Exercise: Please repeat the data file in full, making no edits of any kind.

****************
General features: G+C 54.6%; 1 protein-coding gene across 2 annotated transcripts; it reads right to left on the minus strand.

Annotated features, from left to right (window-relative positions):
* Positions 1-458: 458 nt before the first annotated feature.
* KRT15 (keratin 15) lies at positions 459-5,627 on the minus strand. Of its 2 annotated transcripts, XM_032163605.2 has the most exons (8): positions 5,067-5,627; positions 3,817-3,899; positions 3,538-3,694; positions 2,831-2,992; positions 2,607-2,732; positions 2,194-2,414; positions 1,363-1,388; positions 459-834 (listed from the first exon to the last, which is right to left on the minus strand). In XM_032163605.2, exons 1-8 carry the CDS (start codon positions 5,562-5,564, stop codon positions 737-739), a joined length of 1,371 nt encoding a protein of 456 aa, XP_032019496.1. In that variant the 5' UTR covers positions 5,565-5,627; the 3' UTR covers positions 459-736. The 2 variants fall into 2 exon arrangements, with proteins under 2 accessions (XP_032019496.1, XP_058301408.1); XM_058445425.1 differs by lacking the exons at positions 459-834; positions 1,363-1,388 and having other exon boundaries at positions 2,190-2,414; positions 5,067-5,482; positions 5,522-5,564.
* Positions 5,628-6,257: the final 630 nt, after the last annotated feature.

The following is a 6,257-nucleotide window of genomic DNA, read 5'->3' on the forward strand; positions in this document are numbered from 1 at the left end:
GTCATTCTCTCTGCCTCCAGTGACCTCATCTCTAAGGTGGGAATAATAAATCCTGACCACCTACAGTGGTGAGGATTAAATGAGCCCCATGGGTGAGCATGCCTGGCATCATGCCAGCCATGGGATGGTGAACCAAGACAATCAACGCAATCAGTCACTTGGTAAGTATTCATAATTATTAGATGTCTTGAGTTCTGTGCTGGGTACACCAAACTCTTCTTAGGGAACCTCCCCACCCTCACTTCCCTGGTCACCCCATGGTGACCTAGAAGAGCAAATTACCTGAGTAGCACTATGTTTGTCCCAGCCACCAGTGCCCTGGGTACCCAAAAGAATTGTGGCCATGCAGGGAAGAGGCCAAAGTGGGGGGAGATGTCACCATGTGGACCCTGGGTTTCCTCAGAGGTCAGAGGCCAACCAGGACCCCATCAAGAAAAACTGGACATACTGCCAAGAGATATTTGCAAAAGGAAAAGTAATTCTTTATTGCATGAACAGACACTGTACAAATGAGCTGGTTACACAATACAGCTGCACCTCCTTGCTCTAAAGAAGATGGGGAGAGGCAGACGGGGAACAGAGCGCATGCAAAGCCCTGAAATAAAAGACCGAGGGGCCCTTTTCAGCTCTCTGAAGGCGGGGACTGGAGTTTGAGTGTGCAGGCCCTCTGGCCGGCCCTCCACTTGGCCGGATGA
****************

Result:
General features: G+C 54.6%; 1 protein-coding gene across 2 annotated transcripts; it reads right to left on the minus strand.

Annotated features, from left to right (window-relative positions):
* Positions 1-458: 458 nt before the first annotated feature.
* KRT15 (keratin 15) lies at positions 459-5,627 on the minus strand. Of its 2 annotated transcripts, XM_032163605.2 has the most exons (8): positions 5,067-5,627; positions 3,817-3,899; positions 3,538-3,694; positions 2,831-2,992; positions 2,607-2,732; positions 2,194-2,414; positions 1,363-1,388; positions 459-834 (listed from the first exon to the last, which is right to left on the minus strand). In XM_032163605.2, exons 1-8 carry the CDS (start codon positions 5,562-5,564, stop codon positions 737-739), a joined length of 1,371 nt encoding a protein of 456 aa, XP_032019496.1. In that variant the 5' UTR covers positions 5,565-5,627; the 3' UTR covers positions 459-736. The 2 variants fall into 2 exon arrangements, with proteins under 2 accessions (XP_032019496.1, XP_058301408.1); XM_058445425.1 differs by lacking the exons at positions 459-834; positions 1,363-1,388 and having other exon boundaries at positions 2,190-2,414; positions 5,067-5,482; positions 5,522-5,564.
* Positions 5,628-6,257: the final 630 nt, after the last annotated feature.

The following is a 6,257-nucleotide window of genomic DNA, read 5'->3' on the forward strand; positions in this document are numbered from 1 at the left end:
GTCATTCTCTCTGCCTCCAGTGACCTCATCTCTAAGGTGGGAATAATAAATCCTGACCACCTACAGTGGTGAGGATTAAATGAGCCCCATGGGTGAGCATGCCTGGCATCATGCCAGCCATGGGATGGTGAACCAAGACAATCAACGCAATCAGTCACTTGGTAAGTATTCATAATTATTAGATGTCTTGAGTTCTGTGCTGGGTACACCAAACTCTTCTTAGGGAACCTCCCCACCCTCACTTCCCTGGTCACCCCATGGTGACCTAGAAGAGCAAATTACCTGAGTAGCACTATGTTTGTCCCAGCCACCAGTGCCCTGGGTACCCAAAAGAATTGTGGCCATGCAGGGAAGAGGCCAAAGTGGGGGGAGATGTCACCATGTGGACCCTGGGTTTCCTCAGAGGTCAGAGGCCAACCAGGACCCCATCAAGAAAAACTGGACATACTGCCAAGAGATATTTGCAAAAGGAAAAGTAATTCTTTATTGCATGAACAGACACTGTACAAATGAGCTGGTTACACAATACAGCTGCACCTCCTTGCTCTAAAGAAGATGGGGAGAGGCAGACGGGGAACAGAGCGCATGCAAAGCCCTGAAATAAAAGACCGAGGGGCCCTTTTCAGCTCTCTGAAGGCGGGGACTGGAGTTTGAGTGTGCAGGCCCTCTGGCCGGCCCTCCACTTGGCCGGATGA